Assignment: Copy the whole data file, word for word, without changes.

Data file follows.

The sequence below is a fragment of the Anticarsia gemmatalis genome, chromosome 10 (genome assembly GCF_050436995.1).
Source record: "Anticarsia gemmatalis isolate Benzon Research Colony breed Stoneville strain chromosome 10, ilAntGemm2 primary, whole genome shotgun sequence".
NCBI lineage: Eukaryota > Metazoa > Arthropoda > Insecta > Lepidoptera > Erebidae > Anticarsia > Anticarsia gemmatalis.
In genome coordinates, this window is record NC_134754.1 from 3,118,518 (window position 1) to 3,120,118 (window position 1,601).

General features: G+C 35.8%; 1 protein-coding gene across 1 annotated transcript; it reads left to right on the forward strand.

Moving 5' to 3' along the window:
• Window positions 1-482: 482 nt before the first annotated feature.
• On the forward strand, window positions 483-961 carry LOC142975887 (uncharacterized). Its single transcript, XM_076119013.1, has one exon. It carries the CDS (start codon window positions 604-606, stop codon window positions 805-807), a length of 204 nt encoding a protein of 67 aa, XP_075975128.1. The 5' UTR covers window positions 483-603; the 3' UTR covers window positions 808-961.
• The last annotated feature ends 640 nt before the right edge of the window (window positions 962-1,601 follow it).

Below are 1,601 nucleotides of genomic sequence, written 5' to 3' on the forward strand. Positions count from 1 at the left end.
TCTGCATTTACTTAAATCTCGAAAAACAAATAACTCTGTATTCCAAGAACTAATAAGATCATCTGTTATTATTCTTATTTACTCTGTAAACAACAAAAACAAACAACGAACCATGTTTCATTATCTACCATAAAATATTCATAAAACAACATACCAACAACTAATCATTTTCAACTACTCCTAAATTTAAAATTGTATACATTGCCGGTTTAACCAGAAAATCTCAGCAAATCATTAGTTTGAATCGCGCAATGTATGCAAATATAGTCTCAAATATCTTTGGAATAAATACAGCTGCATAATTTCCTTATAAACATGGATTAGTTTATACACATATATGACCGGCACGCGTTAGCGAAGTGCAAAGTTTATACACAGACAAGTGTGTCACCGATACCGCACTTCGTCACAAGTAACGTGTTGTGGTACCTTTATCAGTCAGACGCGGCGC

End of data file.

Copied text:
The sequence below is a fragment of the Anticarsia gemmatalis genome, chromosome 10 (genome assembly GCF_050436995.1).
Source record: "Anticarsia gemmatalis isolate Benzon Research Colony breed Stoneville strain chromosome 10, ilAntGemm2 primary, whole genome shotgun sequence".
NCBI lineage: Eukaryota > Metazoa > Arthropoda > Insecta > Lepidoptera > Erebidae > Anticarsia > Anticarsia gemmatalis.
In genome coordinates, this window is record NC_134754.1 from 3,118,518 (window position 1) to 3,120,118 (window position 1,601).

General features: G+C 35.8%; 1 protein-coding gene across 1 annotated transcript; it reads left to right on the forward strand.

Moving 5' to 3' along the window:
• Window positions 1-482: 482 nt before the first annotated feature.
• On the forward strand, window positions 483-961 carry LOC142975887 (uncharacterized). Its single transcript, XM_076119013.1, has one exon. It carries the CDS (start codon window positions 604-606, stop codon window positions 805-807), a length of 204 nt encoding a protein of 67 aa, XP_075975128.1. The 5' UTR covers window positions 483-603; the 3' UTR covers window positions 808-961.
• The last annotated feature ends 640 nt before the right edge of the window (window positions 962-1,601 follow it).

Below are 1,601 nucleotides of genomic sequence, written 5' to 3' on the forward strand. Positions count from 1 at the left end.
TCTGCATTTACTTAAATCTCGAAAAACAAATAACTCTGTATTCCAAGAACTAATAAGATCATCTGTTATTATTCTTATTTACTCTGTAAACAACAAAAACAAACAACGAACCATGTTTCATTATCTACCATAAAATATTCATAAAACAACATACCAACAACTAATCATTTTCAACTACTCCTAAATTTAAAATTGTATACATTGCCGGTTTAACCAGAAAATCTCAGCAAATCATTAGTTTGAATCGCGCAATGTATGCAAATATAGTCTCAAATATCTTTGGAATAAATACAGCTGCATAATTTCCTTATAAACATGGATTAGTTTATACACATATATGACCGGCACGCGTTAGCGAAGTGCAAAGTTTATACACAGACAAGTGTGTCACCGATACCGCACTTCGTCACAAGTAACGTGTTGTGGTACCTTTATCAGTCAGACGCGGCGC